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How can I determine if my computer/operating system is 64-bit?

Title   How to determine if your OS is 64-bit compliant
Author Pete Huckelba, StataCorp

Windows

Windows 10: press the 'Windows' key on your keyboard to open the Start menu. Click on Control Panel. Click on System. The System type: line will detail the operating system type:

Windows 8: press the 'Windows' key on your keyboard to return to the Start screen. Type control panel and press enter to launch. Click on System and Security -> System. The System type: line will detail the operating system type:

Windows 7: click Start -> Control Panel -> System and Security -> System. The System type: line will detail the operating system type:

Windows Vista: click Start -> Control Panel -> System and Maintenance -> System. The System type: line will detail the operating system type:

Windows XP: click Start -> Run and type dxdiag. If a Windows dialog box is displayed asking if you want to verify your drivers, you can safely click No and continue. When the program has finished loading, you should see something similar to one of the following images:

The Operating System line refers to Windows <some version> x64 or 64-bit edition. The last image above specifies the processor Itanium, which is a 64-bit processor.

Mac

Select About this Mac from the Apple menu. The text below Mac OS X will give the operating system version, and the Processor line will detail the processor type.

about this mac

Mac OS X 10.6.8 (or greater) is a 64-bit operating system. Stata for Mac is available only for 64-bit Intel-based Macs.

All currently shipping Macs have a 64-bit processor and a 64-bit operating system.

Linux

Linux users should type the uname command. Depending on the platform, you may see

[cph@adkins ~]$ uname -a
Linux adkins.stata.com 2.6.32-504.12.2.el6.i686 #1 SMP Wed Mar 11 19:05:53 UTC 2015 i686 i686 i386 GNU/Linux

[cph@charlotte ~]$ uname -a
Linux charlotte.stata.com 2.6.32-504.12.2.el6.x86_64 #1 SMP Wed Mar 11 22:03:14 UTC 2015 x86_64 x86_64 x86_64 GNU/Linux

In the above listing, 'charlotte' (x86_64 GNU/Linux) is 64-bit compliant, 'adkins' (i386 GNU/Linux) is only a 32-bit platform.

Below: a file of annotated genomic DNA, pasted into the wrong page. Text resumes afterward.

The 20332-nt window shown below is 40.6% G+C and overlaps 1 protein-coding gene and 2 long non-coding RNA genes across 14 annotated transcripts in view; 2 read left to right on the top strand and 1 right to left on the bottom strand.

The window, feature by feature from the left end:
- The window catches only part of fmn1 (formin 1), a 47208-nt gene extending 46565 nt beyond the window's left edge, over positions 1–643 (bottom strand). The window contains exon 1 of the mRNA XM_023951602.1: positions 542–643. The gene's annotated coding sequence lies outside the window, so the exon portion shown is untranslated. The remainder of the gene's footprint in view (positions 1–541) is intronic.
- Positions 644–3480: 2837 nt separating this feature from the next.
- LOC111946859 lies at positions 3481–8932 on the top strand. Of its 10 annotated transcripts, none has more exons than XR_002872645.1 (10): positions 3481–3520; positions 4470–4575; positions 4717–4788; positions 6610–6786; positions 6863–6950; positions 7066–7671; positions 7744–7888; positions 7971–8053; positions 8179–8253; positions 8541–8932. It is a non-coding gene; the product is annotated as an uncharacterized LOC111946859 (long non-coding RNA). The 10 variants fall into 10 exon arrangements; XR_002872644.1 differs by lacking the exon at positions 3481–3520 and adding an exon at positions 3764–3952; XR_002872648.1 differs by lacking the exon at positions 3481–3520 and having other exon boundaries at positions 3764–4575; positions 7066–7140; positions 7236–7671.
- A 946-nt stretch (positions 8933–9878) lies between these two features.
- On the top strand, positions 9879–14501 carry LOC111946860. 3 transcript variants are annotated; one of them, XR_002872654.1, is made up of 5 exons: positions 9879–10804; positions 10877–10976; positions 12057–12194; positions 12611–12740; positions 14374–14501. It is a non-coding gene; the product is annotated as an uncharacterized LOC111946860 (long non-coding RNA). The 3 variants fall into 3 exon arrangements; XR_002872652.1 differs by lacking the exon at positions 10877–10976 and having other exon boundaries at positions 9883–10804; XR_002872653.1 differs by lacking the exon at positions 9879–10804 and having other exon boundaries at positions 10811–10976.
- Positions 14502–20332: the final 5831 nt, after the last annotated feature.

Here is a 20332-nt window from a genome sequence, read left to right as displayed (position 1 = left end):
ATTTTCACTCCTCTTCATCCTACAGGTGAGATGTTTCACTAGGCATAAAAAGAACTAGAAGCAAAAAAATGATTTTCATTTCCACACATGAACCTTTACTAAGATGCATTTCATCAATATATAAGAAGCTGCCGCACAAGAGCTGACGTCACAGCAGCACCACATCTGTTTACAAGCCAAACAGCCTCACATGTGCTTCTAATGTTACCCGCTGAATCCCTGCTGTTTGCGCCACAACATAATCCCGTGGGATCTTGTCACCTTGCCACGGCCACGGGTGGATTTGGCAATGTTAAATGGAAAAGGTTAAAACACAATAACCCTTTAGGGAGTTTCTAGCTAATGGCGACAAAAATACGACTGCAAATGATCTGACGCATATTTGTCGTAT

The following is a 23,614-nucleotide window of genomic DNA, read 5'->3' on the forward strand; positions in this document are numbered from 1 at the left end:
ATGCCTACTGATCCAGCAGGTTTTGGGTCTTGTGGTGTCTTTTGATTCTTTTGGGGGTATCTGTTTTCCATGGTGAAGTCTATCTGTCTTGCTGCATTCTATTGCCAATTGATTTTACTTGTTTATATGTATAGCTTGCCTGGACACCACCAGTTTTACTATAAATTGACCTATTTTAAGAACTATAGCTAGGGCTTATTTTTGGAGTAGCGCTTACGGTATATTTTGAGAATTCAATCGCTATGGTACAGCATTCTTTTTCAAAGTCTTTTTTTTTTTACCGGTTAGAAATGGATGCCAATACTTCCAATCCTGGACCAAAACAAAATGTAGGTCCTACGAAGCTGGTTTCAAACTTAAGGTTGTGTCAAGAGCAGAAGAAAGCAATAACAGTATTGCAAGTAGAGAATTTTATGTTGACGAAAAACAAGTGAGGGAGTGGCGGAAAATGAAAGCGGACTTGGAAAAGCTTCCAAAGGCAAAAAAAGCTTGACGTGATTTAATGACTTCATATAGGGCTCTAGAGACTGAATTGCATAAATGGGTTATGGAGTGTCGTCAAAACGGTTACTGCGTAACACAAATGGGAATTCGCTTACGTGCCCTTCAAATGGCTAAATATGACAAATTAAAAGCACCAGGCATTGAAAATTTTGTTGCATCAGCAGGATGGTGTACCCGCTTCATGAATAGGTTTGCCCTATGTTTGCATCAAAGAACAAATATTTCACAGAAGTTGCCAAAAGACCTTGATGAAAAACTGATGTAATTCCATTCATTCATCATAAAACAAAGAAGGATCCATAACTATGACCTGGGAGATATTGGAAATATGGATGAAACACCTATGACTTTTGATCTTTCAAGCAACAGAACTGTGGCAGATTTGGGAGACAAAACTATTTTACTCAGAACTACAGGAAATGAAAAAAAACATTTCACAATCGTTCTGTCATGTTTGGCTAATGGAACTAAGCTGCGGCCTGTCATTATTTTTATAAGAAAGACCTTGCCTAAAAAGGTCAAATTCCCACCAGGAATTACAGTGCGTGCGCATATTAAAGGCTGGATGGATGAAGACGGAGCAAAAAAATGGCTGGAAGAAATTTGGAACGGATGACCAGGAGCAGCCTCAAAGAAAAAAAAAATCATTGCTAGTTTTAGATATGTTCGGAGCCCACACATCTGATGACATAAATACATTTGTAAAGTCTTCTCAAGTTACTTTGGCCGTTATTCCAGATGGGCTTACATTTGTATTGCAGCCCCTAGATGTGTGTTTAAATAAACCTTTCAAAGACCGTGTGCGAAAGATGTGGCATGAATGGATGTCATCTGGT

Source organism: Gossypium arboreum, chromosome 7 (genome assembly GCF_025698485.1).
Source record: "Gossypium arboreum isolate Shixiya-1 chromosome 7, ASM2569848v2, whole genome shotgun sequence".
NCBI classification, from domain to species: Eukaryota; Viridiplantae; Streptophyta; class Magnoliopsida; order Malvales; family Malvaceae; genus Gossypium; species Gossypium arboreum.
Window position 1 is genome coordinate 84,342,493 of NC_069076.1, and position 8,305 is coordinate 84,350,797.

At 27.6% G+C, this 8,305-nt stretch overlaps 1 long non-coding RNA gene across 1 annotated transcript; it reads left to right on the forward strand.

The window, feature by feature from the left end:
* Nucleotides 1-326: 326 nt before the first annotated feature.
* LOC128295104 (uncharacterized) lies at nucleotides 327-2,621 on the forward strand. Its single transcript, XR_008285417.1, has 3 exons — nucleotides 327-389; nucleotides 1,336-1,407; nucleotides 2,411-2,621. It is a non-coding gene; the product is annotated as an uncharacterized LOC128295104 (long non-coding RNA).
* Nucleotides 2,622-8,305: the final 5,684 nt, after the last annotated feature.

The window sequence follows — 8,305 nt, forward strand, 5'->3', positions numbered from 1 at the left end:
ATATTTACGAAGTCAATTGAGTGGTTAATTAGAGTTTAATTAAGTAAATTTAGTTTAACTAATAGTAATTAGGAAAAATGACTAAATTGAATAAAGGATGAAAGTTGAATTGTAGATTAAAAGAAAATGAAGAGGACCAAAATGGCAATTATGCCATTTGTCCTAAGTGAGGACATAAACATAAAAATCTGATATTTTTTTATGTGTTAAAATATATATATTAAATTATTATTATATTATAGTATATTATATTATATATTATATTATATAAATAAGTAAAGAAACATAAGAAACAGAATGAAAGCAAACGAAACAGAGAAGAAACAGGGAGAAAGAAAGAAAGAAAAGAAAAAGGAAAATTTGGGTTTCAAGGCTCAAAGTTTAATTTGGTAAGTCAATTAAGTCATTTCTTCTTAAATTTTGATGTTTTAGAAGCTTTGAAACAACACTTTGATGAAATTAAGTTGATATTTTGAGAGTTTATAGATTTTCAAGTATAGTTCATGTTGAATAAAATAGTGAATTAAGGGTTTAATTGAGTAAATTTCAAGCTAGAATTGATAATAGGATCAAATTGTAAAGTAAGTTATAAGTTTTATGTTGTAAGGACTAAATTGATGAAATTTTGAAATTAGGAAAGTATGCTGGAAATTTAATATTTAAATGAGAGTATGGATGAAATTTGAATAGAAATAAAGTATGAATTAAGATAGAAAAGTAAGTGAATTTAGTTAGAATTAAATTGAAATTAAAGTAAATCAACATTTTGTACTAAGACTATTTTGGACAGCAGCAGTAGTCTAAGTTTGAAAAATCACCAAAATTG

Unix (Oracle (Sun) Solaris, IBM-AIX)

  • Oracle (Sun) Solaris

    Sun's platforms transitioned to 64-bit over a period of time, making identifying the platform for 64-bit compliance tricky. Sun has stated:

    Sun has implemented its 64-bit operating system in phases. The Solaris 2.5 Operating Environment provided support for increased precision with 64-bit math and also included support for 64-bit asynchronous I/O. The Solaris 2.6 Operating Environment added support for large datasets with large (1 Terabyte) filesystems while allowing co-existence of 32-bit and 64-bit files. Beginning with the Solaris 7 Operating Environment, Sun introduced support for large virtual address spaces with a full 64-bit operating system. Sun began shipping 64-bit hardware in 1995. By phasing in operating system support for 64-bits Sun has provided 64-bit features as the market has demanded them while guaranteeing compatibility for existing 32-bit applications.

    To determine what kind of binaries your Solaris machine can run, try the following:

    eden:/home/cph: isainfo -v
    64-bit sparcv9 applications
    32-bit sparc applications

    You can see that this Solaris machine is capable of running 32-bit as well as 64-bit applications. If isainfo fails, running a 64-bit application on your Sun will generally not be possible, unless of course isainfo is not in your path or has not been installed. You can also use the uname command to glean more information:

    eden:/home/cph: uname -a
    SunOS eden 5.8 Generic_108528-05 sun4u sparc SUNW,Ultra-5_10

    lagrange:/usr/users/cph: uname -a
    SunOS lagrange 5.5.1 Generic_103640-29 sun4u sparc SUNW,Ultra-1


    SunOS/Solaris versions map to the following:
    SunOS SOLARIS
    5.3 2.3
    5.4 2.4
    5.5 2.5
    5.5.1 2.5.1
    5.6 2.6
    5.7 or greater is 64-bit compliant 2.7 or greater is 64-bit compliant

    While all UltraSparc processors are capable of 64-bit computing, the OS release level may be the limiting factor. In the above excerpt, 'eden' (SunOS 5.8) is a fully compliant 64-bit platform, and 'lagrange' (SunOS 5.5.1) is a 64-bit UltraSparc limited to 32-bit computing.
  • IBM-AIX (IBM-AIX is no longer supported by Stata, but we leave this information here for completeness)

    The getconf command will return the configuration of your machine. Since you are looking only for the kernel parameters, you should type

    [cph@anna ~]$ getconf -a | grep KERN
    KERNEL_BITMODE: 64

    If that fails or does not return a result, try the file command.

    [cph@anna ~]$ file /usr/lib/boot/unix*
    /usr/lib/boot/unix: 64-bit XCOFF executable or object module not stripped
    /usr/lib/boot/unix_64: 64-bit XCOFF executable or object module not stripped
    /usr/lib/boot/unix_mp: executable (RISC System/6000) or object module not stripped
    /usr/lib/boot/unix_up: executable (RISC System/6000) or object module not stripped

    [cph@ozona ~]$ file /usr/lib/boot/unix*
    /usr/lib/boot/unix: symbolic link to /usr/lib/boot/unix_up.
    /usr/lib/boot/unix_kdb: executable (RISC System/6000) or object module not stripped
    /usr/lib/boot/unix_up: executable (RISC System/6000) or object module not stripped

    We can see that 'anna' is a 64-bit capable platform, and 'ozona' is only 32-bit.

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